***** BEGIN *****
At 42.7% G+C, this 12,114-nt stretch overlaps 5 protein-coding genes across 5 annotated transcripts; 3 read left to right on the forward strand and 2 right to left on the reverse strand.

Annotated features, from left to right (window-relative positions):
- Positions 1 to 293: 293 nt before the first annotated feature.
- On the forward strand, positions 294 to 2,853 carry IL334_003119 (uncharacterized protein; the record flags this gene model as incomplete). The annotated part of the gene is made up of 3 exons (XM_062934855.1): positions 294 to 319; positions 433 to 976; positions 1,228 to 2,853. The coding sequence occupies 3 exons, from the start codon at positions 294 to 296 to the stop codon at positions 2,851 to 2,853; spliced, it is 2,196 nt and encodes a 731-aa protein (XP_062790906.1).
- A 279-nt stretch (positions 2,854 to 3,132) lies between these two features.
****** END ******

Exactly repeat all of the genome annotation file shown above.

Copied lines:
At 42.7% G+C, this 12,114-nt stretch overlaps 5 protein-coding genes across 5 annotated transcripts; 3 read left to right on the forward strand and 2 right to left on the reverse strand.

Annotated features, from left to right (window-relative positions):
- Positions 1 to 293: 293 nt before the first annotated feature.
- On the forward strand, positions 294 to 2,853 carry IL334_003119 (uncharacterized protein; the record flags this gene model as incomplete). The annotated part of the gene is made up of 3 exons (XM_062934855.1): positions 294 to 319; positions 433 to 976; positions 1,228 to 2,853. The coding sequence occupies 3 exons, from the start codon at positions 294 to 296 to the stop codon at positions 2,851 to 2,853; spliced, it is 2,196 nt and encodes a 731-aa protein (XP_062790906.1).
- A 279-nt stretch (positions 2,854 to 3,132) lies between these two features.